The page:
Our Father’s Retirement And The Shared Fear Of Uselessness
Frank Caron

Trust that he’ll find something to do. If he worked as hard as you say, he will continue to keep himself busy, hopefully at something that he finds challenging but do-able.

When my father retired, I think he actually worked harder than during the 40+ years he worked at a local dairy plant. He not only did chores on his own small farm (a couple horses, ducks, chickens, etc.), he would ride horse (or cart) over to my brother’s dairy farm to help there (he also had an ulterior motive in that his youngest granddaughter was born after he retired). Of course, he was never on time for anything because he was always willing to stop and chat, to lend a hand, or to share homemade wine, with a neighbor.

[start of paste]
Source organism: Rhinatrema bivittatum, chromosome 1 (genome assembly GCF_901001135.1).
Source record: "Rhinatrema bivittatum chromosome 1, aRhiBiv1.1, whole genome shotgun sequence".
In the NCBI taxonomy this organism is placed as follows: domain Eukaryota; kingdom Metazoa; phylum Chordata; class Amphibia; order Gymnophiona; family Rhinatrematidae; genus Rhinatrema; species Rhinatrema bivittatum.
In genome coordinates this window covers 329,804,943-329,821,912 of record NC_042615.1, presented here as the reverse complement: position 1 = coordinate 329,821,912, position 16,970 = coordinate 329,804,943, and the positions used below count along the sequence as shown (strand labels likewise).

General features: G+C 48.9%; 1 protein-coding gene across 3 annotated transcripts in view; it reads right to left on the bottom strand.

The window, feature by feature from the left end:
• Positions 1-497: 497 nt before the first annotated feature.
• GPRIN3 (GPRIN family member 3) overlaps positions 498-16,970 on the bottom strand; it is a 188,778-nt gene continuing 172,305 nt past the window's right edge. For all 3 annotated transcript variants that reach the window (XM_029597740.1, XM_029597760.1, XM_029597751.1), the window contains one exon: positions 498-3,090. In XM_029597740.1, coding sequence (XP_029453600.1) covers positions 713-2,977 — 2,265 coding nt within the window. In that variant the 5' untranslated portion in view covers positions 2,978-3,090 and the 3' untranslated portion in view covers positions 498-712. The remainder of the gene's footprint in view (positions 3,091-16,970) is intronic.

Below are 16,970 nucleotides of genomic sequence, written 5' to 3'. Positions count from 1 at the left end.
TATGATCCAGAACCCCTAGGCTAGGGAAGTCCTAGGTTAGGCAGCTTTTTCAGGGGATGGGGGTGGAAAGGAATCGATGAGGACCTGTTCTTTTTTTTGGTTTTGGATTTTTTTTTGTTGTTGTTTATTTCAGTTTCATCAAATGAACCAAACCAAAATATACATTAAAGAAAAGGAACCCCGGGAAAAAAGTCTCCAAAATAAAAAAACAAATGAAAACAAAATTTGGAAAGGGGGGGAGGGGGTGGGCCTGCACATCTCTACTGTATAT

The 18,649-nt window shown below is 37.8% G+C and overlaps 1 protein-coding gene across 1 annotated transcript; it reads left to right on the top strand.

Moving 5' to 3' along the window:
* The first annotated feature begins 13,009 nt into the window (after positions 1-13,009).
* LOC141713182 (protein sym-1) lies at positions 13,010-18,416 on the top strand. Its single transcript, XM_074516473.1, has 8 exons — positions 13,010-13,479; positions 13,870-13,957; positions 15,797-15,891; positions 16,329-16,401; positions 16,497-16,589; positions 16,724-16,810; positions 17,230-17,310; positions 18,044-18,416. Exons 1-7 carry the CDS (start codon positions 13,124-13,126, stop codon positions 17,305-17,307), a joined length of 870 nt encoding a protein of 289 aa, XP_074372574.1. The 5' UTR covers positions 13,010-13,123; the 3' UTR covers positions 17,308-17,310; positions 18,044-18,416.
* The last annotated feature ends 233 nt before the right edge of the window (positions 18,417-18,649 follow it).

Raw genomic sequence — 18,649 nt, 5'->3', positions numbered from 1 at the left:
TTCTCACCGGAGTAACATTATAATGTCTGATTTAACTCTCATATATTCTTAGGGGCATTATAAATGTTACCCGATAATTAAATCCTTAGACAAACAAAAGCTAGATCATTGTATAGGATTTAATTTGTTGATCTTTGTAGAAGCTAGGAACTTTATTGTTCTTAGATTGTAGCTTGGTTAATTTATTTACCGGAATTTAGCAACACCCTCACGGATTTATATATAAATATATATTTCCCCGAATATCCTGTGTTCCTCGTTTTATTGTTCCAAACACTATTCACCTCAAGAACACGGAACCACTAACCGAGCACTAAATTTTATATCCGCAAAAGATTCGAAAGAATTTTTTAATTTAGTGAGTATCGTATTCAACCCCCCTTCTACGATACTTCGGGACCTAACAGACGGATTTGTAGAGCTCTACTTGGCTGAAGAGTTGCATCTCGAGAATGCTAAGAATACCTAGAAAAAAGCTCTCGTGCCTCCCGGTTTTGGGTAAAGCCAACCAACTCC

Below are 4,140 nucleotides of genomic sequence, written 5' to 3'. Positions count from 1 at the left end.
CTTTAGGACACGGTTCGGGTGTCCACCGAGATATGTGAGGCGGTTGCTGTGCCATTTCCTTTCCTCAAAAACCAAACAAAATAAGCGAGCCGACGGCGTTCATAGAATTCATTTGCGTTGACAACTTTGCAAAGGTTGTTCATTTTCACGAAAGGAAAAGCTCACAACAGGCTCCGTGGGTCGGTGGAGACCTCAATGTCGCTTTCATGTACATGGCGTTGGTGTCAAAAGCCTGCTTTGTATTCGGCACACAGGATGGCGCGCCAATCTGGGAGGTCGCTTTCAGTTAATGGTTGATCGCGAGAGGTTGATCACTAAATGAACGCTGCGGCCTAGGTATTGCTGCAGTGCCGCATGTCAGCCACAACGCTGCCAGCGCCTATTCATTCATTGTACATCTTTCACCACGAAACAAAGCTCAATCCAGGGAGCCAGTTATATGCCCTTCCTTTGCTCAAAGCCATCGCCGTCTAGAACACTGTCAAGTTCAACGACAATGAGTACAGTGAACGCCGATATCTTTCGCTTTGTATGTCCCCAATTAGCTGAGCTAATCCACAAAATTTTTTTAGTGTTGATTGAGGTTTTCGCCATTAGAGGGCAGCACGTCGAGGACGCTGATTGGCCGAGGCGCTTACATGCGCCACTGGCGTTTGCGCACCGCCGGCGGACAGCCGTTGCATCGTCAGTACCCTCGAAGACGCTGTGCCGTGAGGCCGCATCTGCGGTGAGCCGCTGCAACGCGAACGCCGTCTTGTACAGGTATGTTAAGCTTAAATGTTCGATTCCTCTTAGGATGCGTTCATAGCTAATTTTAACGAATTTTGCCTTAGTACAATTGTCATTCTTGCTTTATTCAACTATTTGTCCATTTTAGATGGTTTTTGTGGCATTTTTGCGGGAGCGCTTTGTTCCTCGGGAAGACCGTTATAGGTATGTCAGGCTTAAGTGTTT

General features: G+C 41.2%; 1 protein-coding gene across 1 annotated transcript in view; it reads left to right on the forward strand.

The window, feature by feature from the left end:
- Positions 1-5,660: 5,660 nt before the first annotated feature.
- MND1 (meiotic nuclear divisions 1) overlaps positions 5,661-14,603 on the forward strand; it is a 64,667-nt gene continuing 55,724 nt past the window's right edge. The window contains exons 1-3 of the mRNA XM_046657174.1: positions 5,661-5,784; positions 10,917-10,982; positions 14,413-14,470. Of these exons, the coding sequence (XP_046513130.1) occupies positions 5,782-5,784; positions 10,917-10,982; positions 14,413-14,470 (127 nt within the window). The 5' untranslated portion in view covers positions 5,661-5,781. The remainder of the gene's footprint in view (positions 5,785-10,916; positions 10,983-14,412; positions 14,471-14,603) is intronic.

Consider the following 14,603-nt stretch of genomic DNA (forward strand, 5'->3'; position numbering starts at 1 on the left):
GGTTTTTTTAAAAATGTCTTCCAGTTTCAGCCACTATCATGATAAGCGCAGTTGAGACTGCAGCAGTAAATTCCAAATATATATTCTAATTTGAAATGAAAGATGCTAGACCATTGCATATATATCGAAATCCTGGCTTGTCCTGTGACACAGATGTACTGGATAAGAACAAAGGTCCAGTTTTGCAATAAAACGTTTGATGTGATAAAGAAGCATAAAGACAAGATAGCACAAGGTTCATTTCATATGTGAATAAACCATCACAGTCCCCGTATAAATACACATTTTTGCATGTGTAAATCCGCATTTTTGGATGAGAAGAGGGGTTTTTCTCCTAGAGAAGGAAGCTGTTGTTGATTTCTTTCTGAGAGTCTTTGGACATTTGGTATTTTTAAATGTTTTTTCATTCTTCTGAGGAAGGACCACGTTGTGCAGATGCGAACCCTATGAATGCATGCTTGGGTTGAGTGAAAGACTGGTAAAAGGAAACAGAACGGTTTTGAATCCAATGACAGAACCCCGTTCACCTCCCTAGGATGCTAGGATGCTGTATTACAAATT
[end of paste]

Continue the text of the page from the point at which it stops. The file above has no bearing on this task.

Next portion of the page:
His “thing” was chainsaws. He’d buy them used, at estate sales, repair them and give them away to family and neighbors, often right when they needed them. (We suspect he kept one hidden in the horse cart.) When he passed, he still had four or so under repair in his workshop.

I suspect that your father will react to retirement in much the same manner. Give him space and support him while he figures out what he wants to do with the next phase of his life.

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